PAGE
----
The Arleigh Burke-class guided-missile destroyer USS Barry (DDG 52) launches a Tomahawk cruise missile off the Libyan coast in March 2011. About $340 million was spent to replenish the munitions the US launched against Moammar Gadhafi's forces, according to a Congressional Research Service report. (MCS3 Jonathan Sunderman / US Navy)
WASHINGTON — A cruise missile strike against Syria could cost the Pentagon hundreds of millions of dollars in weapons, according to experts and government documents.
Since any type of US military action is expected to last just a few days, the price tag would be similar to costs accrued during the early days of the 2011, five-month NATO operation to overthrow Libyan leader Moammar Gadhafi, defense analysts say.
The first few weeks of the Libyan operation cost the US about $600 million. About $340 million of that was directly was to replenish munitions, specifically sea-launched Raytheon Tomahawk cruise missiles and air-launched Boeing Joint Direct Attack munitions, according to a Congressional Research Service report.
Tomahawk Land Attack Missiles (T-LAMs) cost about $1.4 million each, according to government budget documents.
But unlike the Libyan mission, there has been little talk of establishing a costly no fly zone over Syria.
The US and its allies appear to be planning for a limited strike against the Syrian government, which Western nations claim has used chemical weapons against civilians.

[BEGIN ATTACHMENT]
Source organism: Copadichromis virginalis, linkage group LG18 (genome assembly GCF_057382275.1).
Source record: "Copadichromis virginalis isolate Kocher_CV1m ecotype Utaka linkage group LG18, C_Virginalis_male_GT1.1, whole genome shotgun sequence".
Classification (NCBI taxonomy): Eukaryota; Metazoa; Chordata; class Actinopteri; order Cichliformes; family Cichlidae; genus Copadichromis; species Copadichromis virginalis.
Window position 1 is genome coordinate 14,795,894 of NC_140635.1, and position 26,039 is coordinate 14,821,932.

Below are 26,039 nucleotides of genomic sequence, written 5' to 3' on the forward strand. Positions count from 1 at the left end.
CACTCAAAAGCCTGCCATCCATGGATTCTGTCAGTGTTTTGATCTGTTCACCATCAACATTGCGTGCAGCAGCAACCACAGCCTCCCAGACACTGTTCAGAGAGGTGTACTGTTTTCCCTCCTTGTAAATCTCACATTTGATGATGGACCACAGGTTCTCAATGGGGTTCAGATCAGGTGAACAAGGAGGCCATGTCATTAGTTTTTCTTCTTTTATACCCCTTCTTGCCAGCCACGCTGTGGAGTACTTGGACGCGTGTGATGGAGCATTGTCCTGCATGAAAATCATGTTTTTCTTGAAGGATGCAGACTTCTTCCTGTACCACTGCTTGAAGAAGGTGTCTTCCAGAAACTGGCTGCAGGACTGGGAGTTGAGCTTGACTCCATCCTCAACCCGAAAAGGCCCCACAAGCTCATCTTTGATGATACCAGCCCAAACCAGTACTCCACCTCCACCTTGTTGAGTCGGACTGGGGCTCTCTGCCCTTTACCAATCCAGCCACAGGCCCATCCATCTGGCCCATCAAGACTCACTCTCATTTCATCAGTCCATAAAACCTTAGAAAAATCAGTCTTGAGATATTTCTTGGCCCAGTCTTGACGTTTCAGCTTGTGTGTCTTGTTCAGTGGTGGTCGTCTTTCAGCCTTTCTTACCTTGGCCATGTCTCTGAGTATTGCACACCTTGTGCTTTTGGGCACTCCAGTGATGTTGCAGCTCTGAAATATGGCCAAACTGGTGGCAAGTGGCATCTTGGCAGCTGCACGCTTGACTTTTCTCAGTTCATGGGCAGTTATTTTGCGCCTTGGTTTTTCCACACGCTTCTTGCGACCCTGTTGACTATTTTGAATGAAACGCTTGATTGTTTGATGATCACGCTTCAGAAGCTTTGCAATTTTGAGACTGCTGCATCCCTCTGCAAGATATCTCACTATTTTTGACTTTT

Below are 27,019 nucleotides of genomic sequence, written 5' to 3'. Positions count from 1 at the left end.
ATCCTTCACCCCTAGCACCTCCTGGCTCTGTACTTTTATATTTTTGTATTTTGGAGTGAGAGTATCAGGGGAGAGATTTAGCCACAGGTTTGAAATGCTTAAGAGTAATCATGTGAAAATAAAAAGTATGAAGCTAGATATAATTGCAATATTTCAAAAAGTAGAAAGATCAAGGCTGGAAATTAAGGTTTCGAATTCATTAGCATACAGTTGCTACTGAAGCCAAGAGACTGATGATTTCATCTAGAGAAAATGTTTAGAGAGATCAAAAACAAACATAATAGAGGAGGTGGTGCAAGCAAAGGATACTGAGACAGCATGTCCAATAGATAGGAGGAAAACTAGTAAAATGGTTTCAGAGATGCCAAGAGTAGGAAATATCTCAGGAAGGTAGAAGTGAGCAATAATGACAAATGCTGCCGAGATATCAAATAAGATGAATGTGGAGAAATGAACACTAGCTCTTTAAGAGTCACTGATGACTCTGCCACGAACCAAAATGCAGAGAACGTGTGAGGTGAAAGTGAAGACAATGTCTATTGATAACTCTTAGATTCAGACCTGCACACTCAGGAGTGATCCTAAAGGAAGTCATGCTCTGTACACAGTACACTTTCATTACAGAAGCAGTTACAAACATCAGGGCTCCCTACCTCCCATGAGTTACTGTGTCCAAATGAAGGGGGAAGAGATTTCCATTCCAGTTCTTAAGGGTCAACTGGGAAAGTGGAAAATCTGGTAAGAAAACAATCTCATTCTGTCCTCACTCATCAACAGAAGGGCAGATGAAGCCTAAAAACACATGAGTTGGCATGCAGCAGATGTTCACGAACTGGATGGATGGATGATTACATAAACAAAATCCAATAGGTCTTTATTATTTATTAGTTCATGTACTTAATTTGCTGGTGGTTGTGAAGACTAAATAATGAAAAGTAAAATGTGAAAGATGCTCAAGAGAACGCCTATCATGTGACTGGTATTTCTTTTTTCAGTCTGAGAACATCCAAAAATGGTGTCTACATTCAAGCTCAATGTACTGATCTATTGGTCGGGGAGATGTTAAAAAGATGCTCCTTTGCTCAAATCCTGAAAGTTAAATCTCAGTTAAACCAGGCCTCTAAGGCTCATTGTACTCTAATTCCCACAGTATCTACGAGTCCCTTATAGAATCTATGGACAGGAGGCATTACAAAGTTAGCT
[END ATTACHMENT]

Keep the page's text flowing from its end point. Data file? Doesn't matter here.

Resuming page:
The US Navy has four destroyers in the eastern Mediterranean Sea, each with up to 96 missile cells — although experts say these ships are rarely loaded with a full complement of these types of weapons.
Missile-armed submarines are also likely to be in the area, although the US would not confirm their presence. Several submarines, including one SSGN missile sub armed with a capacity of 154 missiles, took part in the Libyan campaign. That submarine, the Florida, reportedly launched as many as 99 Tomahawks at targets in Libya in March 2011 alone.
At least one British submarine also launched missiles against Libyan targets.
Command-and-control and intelligence aircraft — such as E-3 AWACS Airborne Warning and Control System and E-8 JSTARS Joint Surveillance Target Attack Radar System — which would likely support any type of strike on Syria, could also add to the price tag. During the first 10 days of the Libya operation, the US spent about $1.6 million on these types of missions.
Support from aerial refueling tankers would also add to the cost. During the first weeks of the Libya operation, US Air Force tankers flew for more than 800 hours, costing $9.3 million.